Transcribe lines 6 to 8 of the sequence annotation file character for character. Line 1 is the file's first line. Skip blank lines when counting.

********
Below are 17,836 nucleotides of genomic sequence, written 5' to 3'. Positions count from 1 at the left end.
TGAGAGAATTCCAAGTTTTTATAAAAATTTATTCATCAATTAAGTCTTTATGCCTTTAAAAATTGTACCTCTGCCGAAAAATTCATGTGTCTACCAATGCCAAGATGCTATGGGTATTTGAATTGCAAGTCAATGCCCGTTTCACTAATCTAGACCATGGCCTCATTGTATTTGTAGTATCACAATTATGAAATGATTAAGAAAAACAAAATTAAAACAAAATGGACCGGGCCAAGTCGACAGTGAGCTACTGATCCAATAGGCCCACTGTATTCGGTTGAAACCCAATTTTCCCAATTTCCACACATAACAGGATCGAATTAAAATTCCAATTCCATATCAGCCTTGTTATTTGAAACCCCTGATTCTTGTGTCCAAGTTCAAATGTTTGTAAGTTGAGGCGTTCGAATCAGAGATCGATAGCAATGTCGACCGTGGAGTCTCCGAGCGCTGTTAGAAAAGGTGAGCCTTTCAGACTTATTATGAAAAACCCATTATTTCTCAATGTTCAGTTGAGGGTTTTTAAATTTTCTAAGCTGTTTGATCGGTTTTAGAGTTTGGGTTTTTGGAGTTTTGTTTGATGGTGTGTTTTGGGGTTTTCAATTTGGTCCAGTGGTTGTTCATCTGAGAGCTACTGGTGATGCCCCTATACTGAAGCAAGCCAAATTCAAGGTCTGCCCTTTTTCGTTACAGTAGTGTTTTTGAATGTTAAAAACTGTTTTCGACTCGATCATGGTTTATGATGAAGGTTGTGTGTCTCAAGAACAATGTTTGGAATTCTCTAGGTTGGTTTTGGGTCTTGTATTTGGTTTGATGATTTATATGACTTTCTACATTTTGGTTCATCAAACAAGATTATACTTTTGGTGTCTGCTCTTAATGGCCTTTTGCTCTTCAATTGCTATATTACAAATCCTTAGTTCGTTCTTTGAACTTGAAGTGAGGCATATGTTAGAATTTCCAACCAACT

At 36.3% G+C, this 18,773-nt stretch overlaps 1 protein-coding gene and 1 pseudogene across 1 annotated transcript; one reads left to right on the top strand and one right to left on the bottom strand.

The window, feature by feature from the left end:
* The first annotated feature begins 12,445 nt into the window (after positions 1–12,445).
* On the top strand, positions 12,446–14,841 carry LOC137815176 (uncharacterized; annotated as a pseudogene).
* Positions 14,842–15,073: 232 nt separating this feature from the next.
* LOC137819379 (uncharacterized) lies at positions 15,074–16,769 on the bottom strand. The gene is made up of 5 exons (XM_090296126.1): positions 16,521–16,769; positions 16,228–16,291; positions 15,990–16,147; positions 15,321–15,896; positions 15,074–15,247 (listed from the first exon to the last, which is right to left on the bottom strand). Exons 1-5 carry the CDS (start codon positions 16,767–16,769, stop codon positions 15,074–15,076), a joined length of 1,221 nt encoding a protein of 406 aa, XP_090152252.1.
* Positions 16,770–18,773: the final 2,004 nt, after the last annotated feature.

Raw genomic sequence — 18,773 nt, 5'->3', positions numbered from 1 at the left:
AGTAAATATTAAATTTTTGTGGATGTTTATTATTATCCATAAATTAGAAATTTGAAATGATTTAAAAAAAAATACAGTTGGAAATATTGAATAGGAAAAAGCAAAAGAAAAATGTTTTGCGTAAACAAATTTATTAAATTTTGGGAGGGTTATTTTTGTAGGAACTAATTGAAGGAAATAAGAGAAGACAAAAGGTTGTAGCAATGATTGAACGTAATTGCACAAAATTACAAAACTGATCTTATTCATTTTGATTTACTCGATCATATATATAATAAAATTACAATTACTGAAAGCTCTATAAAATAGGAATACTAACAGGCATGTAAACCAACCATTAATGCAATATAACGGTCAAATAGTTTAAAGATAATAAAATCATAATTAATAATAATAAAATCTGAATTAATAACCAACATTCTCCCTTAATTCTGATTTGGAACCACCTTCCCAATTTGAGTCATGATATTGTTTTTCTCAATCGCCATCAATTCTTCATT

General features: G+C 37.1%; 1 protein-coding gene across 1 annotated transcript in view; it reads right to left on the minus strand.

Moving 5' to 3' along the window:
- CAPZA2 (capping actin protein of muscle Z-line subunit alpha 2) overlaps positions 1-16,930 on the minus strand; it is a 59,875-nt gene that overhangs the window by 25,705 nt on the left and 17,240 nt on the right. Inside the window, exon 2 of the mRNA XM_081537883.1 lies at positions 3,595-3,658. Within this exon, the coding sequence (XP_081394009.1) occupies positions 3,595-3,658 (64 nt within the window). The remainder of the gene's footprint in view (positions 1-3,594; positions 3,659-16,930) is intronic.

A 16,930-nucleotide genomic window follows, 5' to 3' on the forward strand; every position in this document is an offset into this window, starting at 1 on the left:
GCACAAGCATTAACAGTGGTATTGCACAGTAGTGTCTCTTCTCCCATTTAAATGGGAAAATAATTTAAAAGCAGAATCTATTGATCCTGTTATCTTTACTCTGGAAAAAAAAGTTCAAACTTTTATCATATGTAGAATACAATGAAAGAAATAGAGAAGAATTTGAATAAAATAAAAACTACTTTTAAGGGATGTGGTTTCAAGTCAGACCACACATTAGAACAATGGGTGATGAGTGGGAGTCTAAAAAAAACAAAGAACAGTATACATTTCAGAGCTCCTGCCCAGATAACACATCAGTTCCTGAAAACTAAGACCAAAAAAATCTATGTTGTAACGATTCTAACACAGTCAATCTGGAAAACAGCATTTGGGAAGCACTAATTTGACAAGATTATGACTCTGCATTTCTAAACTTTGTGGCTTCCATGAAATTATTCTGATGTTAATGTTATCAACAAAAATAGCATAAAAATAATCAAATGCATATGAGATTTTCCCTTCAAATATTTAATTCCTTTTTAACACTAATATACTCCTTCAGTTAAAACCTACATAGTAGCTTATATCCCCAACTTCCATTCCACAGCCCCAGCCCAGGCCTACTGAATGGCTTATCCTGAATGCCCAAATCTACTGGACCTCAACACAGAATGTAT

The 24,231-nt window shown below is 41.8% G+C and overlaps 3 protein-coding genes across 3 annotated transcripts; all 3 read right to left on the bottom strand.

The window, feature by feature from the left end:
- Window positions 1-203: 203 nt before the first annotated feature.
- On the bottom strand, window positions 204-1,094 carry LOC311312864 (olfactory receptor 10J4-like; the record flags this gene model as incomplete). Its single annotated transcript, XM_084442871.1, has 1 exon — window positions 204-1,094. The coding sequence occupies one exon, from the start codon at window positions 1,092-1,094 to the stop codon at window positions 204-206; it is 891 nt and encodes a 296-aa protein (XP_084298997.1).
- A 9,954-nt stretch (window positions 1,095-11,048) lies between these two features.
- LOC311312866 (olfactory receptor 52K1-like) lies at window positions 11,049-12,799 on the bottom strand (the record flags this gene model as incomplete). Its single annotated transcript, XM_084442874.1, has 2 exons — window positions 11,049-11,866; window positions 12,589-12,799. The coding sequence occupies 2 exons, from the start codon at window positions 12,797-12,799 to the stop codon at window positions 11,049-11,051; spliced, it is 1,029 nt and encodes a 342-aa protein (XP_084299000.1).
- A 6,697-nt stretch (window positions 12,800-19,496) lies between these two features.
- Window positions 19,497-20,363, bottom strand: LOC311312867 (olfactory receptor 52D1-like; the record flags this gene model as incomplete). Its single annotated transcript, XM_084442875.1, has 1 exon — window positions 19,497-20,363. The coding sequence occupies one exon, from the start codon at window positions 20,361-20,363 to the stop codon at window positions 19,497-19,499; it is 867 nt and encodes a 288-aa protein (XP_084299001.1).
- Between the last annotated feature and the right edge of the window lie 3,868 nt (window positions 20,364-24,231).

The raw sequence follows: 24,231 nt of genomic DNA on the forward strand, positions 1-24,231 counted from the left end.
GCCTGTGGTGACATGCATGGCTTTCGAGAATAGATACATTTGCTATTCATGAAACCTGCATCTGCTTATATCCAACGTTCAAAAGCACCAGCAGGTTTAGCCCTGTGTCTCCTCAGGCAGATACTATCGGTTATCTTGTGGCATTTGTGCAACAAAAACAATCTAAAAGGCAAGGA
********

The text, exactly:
* On the top strand, positions 12,446–14,841 carry LOC137815176 (uncharacterized; annotated as a pseudogene).
* Positions 14,842–15,073: 232 nt separating this feature from the next.
* LOC137819379 (uncharacterized) lies at positions 15,074–16,769 on the bottom strand. The gene is made up of 5 exons (XM_090296126.1): positions 16,521–16,769; positions 16,228–16,291; positions 15,990–16,147; positions 15,321–15,896; positions 15,074–15,247 (listed from the first exon to the last, which is right to left on the bottom strand). Exons 1-5 carry the CDS (start codon positions 16,767–16,769, stop codon positions 15,074–15,076), a joined length of 1,221 nt encoding a protein of 406 aa, XP_090152252.1.